How might speculative fiction help educators teach gender and ethnic studies to their students? What would it mean to reimagine the Pacific in an anticapitalist, anticolonial, and decolonial way? What kind of world could we have if we thought beyond the normative story?  

In episode 77 of the Imagine Otherwise podcast, host Cathy Hannabach talks with transnational feminist studies professor Aimee Bahng about how speculative fiction and other geeky genres help us to imagine and create radical, queer of color feminist futures; how professors can link classroom activities to local social justice movements; how Indigenous thought and politics are challenging US colonialism across the Pacific; and why moving away from statistics is such an important part of how Aimee imagines otherwise.

Guest: Aimee Bahng

Aimee Bahng wearing a black shirt and colorful scarf, in front of green leaves, text reads "Aimee Bahng, Imagine Otherwise podcast episode 77"Aimee Bahng is an assistant professor of gender and women’s studies at Pomona College.

She’s also the author of the Migrant Futures: Decolonizing Speculation in Financial Times, which was published by Duke University Press in 2018. That book examines narrations of futurity across various platforms from speculative fiction by writers of color to the financial speculations of the 1 percent.

With teaching and research interests at the conjuncture of transnational Asian/American cultural studies and feminist-queer science and technology studies, Aimee has published a range of articles on techno-Orientalism and Asian/American speculative fiction.

Aimee is currently working on another book manuscript, tentatively titled Transpacific Ecologies. Focusing on Pacific contexts of nuclear subjection and ecological management born out of the post-WW2 era, the project foregrounds feminist, decolonial approaches to thinking across species difference and planetary futures.

 

We chatted about

  • Aimee’s latest book Migrant Futures: Decolonizing Speculation in Financial Times (02:18)
  • Aimee’s work at the intersection of academia, creativity, and social justice (06:17)
  • Connections between speculative fiction and gender/ethnic studies (09:16)
  • Aimee’s current project on radical Pacific imaginaries (11:49)
  • Imagining otherwise (15:30)

Dark green fern. Text reads "What might it mean to rethink out ecological policy from the undercommons? Across scales of life and non-life, environments are tied together and require moving forward in an anticapitalist, anticolonial, and decolonial way." Quote is from Aimee Bahng on episode 77 of the Imagine Otherwise podcastTakeaways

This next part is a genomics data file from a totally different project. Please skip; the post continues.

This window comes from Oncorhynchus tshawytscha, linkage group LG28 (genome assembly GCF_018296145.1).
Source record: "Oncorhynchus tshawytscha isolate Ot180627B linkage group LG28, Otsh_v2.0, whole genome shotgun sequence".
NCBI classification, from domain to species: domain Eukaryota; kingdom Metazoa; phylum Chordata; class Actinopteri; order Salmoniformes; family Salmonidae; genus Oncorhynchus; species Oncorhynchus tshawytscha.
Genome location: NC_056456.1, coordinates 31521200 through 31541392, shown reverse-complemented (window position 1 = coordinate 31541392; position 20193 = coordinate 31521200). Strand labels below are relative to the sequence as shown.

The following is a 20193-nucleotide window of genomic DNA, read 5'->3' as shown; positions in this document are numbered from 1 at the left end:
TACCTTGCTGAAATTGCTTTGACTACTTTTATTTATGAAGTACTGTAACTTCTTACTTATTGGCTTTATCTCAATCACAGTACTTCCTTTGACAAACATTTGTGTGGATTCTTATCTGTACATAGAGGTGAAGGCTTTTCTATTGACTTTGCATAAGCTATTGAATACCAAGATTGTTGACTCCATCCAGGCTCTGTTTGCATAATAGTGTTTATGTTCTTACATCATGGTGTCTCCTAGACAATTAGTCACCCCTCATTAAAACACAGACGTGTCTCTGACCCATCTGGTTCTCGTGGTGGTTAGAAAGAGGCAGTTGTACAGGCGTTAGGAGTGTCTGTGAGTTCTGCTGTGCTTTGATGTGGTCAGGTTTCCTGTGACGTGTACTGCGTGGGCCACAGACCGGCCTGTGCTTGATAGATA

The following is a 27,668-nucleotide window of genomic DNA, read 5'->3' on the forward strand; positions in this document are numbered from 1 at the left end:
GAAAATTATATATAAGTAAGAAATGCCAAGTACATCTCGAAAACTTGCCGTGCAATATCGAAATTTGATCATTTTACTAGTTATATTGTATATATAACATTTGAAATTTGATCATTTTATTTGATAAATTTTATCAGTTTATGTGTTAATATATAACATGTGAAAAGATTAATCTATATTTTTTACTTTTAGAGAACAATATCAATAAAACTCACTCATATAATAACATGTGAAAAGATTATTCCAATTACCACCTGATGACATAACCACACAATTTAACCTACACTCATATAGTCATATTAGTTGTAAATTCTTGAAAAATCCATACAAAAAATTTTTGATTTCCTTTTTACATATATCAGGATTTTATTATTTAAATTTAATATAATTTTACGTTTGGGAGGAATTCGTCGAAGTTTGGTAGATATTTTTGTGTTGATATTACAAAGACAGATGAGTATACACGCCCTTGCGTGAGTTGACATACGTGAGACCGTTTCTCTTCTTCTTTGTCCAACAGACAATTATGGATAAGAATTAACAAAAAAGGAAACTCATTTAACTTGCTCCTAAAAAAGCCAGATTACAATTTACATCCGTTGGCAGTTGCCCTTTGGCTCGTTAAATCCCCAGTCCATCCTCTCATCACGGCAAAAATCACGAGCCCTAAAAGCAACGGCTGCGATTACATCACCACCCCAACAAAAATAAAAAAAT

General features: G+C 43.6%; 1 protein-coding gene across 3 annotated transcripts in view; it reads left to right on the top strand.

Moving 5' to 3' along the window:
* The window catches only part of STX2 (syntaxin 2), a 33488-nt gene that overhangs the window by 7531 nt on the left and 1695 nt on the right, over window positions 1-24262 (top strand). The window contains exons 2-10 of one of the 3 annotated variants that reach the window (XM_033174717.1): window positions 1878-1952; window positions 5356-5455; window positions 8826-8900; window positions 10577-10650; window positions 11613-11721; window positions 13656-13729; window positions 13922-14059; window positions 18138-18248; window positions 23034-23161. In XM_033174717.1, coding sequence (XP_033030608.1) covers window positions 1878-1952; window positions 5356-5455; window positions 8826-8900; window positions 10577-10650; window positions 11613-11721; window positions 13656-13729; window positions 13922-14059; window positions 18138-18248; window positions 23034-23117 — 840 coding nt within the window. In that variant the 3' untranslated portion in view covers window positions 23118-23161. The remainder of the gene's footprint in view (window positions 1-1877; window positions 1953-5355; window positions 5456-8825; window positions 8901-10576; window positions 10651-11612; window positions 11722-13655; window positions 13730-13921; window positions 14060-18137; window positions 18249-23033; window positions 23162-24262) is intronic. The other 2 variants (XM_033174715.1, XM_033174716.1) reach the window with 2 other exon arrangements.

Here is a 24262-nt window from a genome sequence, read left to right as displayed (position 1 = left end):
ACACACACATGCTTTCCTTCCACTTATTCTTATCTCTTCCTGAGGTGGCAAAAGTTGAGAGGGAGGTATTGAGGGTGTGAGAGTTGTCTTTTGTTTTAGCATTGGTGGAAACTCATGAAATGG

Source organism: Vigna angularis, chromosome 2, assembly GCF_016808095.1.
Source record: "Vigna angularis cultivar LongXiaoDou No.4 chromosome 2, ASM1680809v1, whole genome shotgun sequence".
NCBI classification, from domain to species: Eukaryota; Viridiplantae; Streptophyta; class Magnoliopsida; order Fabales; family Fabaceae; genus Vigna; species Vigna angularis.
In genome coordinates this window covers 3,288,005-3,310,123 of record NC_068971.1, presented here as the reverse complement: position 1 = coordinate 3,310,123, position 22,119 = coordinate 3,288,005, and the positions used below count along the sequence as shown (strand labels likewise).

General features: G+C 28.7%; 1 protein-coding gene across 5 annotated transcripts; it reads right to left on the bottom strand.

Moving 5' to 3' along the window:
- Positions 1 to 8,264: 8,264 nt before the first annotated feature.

Aimee’s latest book Migrant Futures: Decolonizing Speculation in Financial Times

The real goal of the project is to get us to imagine our orientation to the time/space of the future differently from the fantasies of global capitalism—global racial capitalism—and to look to speculative fictions drawn from lived experiences of alienation, abduction, and displacement among migrant communities.

Connecting academic work to contemporary social justice struggles

I want to connect the work of imagining a better future with actually putting that into practice. That gap can sometimes feel really incommensurable and daunting, but at the same time there’s something about the accretion of small acts, a subtle but radical shift in our orientation to how we think about and care for others.

How speculative fiction can be used to teach gender and ethnic studies

The defamiliarization that speculative fiction drops you into in the first few pages provides an occasion for you to scrape down your assumptions about how the world works. This is key to the work that we do in gender studies and ethnic studies about imagining social hierarchies totally upside down or even beyond upside down, to make the idea of hierarchy completely alien.

Aimee’s current work on radical Pacific imaginaries

If we begin from Indigenous thought, then we immediately begin to see that what many folks have imagined as ‘the transpacific’ is already caught up in all these settler ideas about ownership, about management, about incursion and extraction. I want to sit with the question of what might it mean to rethink our ecological environmental policy from the perspective of a kind of undercommons, where we understand across scales of life and non-life that these environments are tied together in ways that insist upon moving forward in an anticapitalist, anticolonial, and decolonial way.

Imagining otherwise

For me, thinking about what queer feminist practice is or disability justice or environmental justice is, it’s requiring us to think about those points on the data map that exceed the normative story. I want to hear those stories. I want us to be as a world attuned to the stories that statisticians will call insignificant.

More from Aimee

Projects and people discussed

About Imagine Otherwise

Imagine Otherwise is a podcast about the people and projects bridging art, activism, and academia to build better worlds. Episodes offer in-depth interviews with creators who use culture for social justice, and explore the nitty-gritty work of imagining and creating more just worlds. Check out full podcast episodes and show notes at ideasonfire.net/imagine-otherwise-podcast. Imagine Otherwise is produced by Ideas on Fire, an academic editing and consulting agency helping progressive, interdisciplinary scholars write and publish awesome texts, enliven public conversations, and create more just worlds.

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Episode transcript